You’re up in your aerial lift, performing your regular job duties. Everything is going as planned. All is right with the world – at least in your own little corner of the world, 40 feet or so up in the air.
And then, your aerial lift decides to stop working. So much for a normal day at work!
Non-working aerial lifts are just one of the many hazards you may have to deal with. Knowing what to do in this situation requires calm nerves, an understanding of your surroundings, and a solid training background. CertifyMeOnline.net can help with the training aspect. Our aerial lift and scissor lift training classes apply real-world knowledge to typical work-related issues.
Let’s take a look at what actions you should take in this uncommon jobsite situation.
Aerial Lift Shutdowns – Steps to Keep You Safe
When an aerial lift stops working, there are two immediate safety concerns:
- – Worker(s) in the lift. A non-working aerial lift presents fall hazards and tip-over concerns for any workers present in the lift. Broken equipment that can’t move is a serious safety issue, especially during bad weather.
- – Workers on the ground. If an aerial lift tips over, workers on the ground can be harmed as well.
These are personnel related safety hazards. There are many others to account for when an aerial lift stops working, including:
- – Power lines
- – Terrain – wet and slippery surfaces can be extra dangerous when an aerial lift stops working.
- – Non-electrical overhead hazards – trees, bridges, etc.
- – Other equipment – especially at construction sites and other busy job areas.
- – Weather – as noted above, bad weather can make a non-working aerial lift even more dangerous.
If your aerial lift stops working, follow these steps:
- – Don’t panic. Keeping calm helps a lot!
- – Communicate with ground crew. Notify your co-workers immediately.
- – Ensure your fall protection equipment is attached.
- – If the boom lift or extension arm is high up in the air, don’t attempt to rescue yourself.
- – Wait for assistance.
- – Alert any rescue personnel of overhead hazards, power lines, etc.
Preventing the Surprise Shutdown
What’s the best way to avoid this situation in the first place? It all starts with a solid maintenance plan. OSHA requires that all aerial lifts and scissor lifts receive regular maintenance checks. These daily or frequent inspections will identify the following problems related to aerial lift failure:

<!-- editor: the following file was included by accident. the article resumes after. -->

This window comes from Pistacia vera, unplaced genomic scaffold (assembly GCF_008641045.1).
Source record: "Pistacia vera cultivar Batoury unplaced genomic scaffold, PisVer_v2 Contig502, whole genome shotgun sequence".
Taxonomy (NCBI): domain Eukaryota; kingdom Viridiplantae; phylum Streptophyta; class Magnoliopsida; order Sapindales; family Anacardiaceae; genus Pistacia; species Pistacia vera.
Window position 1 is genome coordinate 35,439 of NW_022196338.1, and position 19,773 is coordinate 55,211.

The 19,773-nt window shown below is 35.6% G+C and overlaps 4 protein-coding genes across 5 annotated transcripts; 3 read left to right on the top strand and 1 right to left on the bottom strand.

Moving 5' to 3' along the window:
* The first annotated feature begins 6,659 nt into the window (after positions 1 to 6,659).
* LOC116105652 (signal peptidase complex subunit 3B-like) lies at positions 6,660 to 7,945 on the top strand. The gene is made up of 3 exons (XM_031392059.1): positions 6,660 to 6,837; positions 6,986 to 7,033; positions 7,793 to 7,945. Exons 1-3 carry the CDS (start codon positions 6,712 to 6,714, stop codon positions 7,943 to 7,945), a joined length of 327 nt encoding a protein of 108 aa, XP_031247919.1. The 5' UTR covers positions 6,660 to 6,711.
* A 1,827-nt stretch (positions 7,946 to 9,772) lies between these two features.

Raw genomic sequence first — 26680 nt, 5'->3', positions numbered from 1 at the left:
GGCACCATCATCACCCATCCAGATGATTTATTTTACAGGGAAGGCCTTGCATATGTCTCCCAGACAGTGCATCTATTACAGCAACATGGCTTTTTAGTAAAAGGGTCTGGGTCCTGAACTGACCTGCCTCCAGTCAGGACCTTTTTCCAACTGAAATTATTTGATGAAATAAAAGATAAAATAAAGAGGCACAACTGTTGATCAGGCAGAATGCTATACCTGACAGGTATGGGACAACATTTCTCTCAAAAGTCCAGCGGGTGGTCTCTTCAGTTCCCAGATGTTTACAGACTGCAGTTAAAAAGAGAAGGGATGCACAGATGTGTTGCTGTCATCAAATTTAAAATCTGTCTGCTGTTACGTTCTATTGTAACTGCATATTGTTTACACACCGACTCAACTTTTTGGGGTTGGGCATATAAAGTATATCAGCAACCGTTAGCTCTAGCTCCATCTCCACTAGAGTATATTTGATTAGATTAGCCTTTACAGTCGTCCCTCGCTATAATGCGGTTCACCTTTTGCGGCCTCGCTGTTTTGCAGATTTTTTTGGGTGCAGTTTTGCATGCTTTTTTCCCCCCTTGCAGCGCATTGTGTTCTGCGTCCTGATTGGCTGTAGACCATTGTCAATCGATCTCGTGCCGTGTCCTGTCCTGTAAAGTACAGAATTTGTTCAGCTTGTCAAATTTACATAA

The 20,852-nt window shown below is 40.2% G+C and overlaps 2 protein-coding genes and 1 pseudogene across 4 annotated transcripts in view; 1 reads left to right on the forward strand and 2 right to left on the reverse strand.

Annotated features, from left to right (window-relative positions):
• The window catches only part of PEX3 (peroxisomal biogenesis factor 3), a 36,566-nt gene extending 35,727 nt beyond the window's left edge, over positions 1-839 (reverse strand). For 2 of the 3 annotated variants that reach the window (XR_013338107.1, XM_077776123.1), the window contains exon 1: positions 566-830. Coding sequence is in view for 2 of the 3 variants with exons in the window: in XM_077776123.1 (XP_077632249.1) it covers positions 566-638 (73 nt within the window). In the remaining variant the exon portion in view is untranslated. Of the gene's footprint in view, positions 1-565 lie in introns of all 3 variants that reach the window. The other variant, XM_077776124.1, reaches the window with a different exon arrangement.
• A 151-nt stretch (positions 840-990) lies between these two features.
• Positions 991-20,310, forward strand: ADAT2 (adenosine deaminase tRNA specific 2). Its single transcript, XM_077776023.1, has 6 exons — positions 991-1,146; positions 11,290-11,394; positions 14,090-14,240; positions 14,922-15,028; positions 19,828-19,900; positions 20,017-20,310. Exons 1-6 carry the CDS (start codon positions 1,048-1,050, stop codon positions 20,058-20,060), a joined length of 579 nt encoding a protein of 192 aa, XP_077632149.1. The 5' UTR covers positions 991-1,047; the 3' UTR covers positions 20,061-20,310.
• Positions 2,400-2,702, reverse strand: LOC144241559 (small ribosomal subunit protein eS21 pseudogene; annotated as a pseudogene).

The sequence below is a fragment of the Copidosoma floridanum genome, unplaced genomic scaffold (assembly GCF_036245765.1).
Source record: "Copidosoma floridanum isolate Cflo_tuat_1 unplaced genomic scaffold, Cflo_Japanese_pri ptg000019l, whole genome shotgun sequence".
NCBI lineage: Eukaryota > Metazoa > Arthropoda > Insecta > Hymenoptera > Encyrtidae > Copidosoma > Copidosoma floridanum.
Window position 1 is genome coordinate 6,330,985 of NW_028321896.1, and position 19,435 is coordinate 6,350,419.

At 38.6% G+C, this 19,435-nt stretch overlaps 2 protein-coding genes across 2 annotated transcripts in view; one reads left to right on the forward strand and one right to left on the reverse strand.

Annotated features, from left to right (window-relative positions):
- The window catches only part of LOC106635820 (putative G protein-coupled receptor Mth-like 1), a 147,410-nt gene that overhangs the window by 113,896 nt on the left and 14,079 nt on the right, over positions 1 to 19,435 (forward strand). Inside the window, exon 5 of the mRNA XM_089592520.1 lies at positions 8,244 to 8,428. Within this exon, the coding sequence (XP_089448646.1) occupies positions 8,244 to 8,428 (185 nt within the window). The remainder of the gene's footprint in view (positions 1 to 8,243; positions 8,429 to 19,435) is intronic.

- – Low hydraulic fluid levels
- – Defective lift mechanisms
- – Power supply issues
- – Electro-mechanical problems
- – Broken or non-working controls
- – And many more
These issues are only some of the things that can cause an aerial lift to stop working. With a strong maintenance program in place, you can avoid many of the issues that cause an aerial lift to stop working. If you’re following standard OSHA protocol, your company’s maintenance policy acts as a useful preventative measure against aerial lift shutdowns.
Some companies go above and beyond typical OSHA requirements for maintenance. It’s always a good idea to exceed OSHA recommendations for aerial lift and scissor lift maintenance. Minimum requirements are simply a baseline guide for your own maintenance plan.
Be Prepared for Everything: Become OSHA Compliant
Non-functioning aerial lifts. Climate challenges when you’re 50 feet up in the air. Scissor lift clearance issues for indoor construction sites. And a thousand other issues. You never know exactly how your day as an aerial lift or scissor lift operator will go. There are a ton of unplanned situations you’ll probably deal with.
But there’s one constant you can control: your training. We have the aerial lift and scissor lift training you need to avoid accidents, properly follow safety procedures, and stay up to date with OSHA guidelines.
From dealing with aerial lift shutdowns to scissor lifts in any situation, we’re here to help you become OSHA complaint quickly and affordably. Our training is perfect for any aerial lift or scissor lift operator looking to become compliant. Sign up today! If you have any questions about our training programs, give us a call at (602) 277-0615.